Africans fail to block UN plan for global investigation of anti-LGBTQ violence

Dawn Ennis

Leaders of African nations and their supporters have failed to suspend the first U.N. independent expert charged with investigating violence and discrimination based on sexual orientation and gender identity around the world.

African nations had urged the General Assembly’s human rights committee to approve a resolution that would initially suspend and then get rid of Thailand’s Vitit Muntarbhorn, who was appointed in September by the U.N. Human Rights Council as the U.N.’s first independent investigator into violence and discrimination based on sexual orientation and gender identity.

Professor Vitit Muntarbhorn of ThailandUnited Nations

Professor Vitit Muntarbhorn of Thailand

As the Guardian reported, Botswana’s ambassador to the UN, Charles Ntwaagae complained African nations “are alarmed” by the Human Rights Council’s attempts to focus on people “on the grounds of their sexual interests and behaviours, while ignoring that intolerance and discrimination regrettably exist in various parts of the world, be it on the basis of colour, race, sex or religion, to mention only a few”.

The council’s focus on sexual orientation and gender identity, according to Ntwaagae, is “to the detriment of issues of paramount importance such as the right to development and the racism agenda.” and that those issues “are not and should not be linked to existing international human rights.”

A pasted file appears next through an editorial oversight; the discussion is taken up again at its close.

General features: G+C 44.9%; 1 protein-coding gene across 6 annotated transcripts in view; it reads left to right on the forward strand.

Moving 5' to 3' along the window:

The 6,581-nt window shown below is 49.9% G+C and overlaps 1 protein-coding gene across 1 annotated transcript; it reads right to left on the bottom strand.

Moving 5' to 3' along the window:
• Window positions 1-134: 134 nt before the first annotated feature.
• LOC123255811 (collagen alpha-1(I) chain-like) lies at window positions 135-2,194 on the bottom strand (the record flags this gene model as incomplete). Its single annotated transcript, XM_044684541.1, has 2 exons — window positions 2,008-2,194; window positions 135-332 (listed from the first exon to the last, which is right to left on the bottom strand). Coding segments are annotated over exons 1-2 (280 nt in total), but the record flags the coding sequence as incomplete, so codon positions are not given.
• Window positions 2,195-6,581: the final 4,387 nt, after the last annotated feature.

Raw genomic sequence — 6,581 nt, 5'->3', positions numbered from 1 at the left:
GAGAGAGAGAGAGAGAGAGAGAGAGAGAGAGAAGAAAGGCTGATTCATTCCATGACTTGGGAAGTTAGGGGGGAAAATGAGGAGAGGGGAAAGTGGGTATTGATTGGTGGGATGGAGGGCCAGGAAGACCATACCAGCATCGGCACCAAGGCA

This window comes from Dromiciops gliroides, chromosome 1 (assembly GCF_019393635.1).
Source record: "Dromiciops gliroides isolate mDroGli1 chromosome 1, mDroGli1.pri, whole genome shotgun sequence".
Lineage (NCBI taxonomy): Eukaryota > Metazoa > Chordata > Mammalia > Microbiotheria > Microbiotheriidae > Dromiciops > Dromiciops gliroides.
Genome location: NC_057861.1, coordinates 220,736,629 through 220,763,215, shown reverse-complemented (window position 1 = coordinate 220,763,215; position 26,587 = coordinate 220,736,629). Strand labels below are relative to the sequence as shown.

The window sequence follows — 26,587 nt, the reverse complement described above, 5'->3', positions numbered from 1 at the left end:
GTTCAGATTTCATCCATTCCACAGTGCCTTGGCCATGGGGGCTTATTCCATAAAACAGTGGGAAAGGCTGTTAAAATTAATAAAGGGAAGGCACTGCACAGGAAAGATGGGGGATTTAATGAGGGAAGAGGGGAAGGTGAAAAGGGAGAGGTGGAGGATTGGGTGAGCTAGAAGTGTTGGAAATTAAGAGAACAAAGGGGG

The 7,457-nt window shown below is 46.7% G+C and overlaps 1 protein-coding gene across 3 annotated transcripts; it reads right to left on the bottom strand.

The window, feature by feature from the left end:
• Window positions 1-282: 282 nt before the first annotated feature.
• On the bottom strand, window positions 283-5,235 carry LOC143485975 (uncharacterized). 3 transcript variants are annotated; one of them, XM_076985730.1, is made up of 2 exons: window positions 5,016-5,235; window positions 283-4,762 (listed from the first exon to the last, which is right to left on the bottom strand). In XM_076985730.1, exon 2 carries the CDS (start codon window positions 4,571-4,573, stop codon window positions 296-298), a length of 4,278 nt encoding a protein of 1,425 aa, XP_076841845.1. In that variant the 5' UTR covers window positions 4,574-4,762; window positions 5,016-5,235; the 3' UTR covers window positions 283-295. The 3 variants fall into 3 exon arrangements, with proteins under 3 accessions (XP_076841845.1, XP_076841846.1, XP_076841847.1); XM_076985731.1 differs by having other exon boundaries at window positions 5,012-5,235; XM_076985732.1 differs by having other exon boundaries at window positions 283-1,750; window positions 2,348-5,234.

Those complaints fell on deaf ears. Delegates from Latin American and Caribbean nations, who supported Muntarbhorn’s appointment, introduced an amendment to get rid of the paragraph calling for an unspecified delay in implementing the Human Rights resolution and suspension of his activities.

The rights committee adopted the amendment by a vote of 84-77 with 12 abstentions. The amended resolution was then approved 94-3 with 80 abstentions.

Muntarbhorn is a professor of law who worked on the council’s Commission of Inquiry on Syria and previously served as U.N. special investigator on North Korea and on child prostitution and child pornography.

His job is to look at ways to overcome violence and discrimination against people on the basis of sexual orientation or gender identity, addressing the root causes, and working with states to protect lesbian, gay, bisexual and transgender people.

Dawn Ennis contributed to this report.

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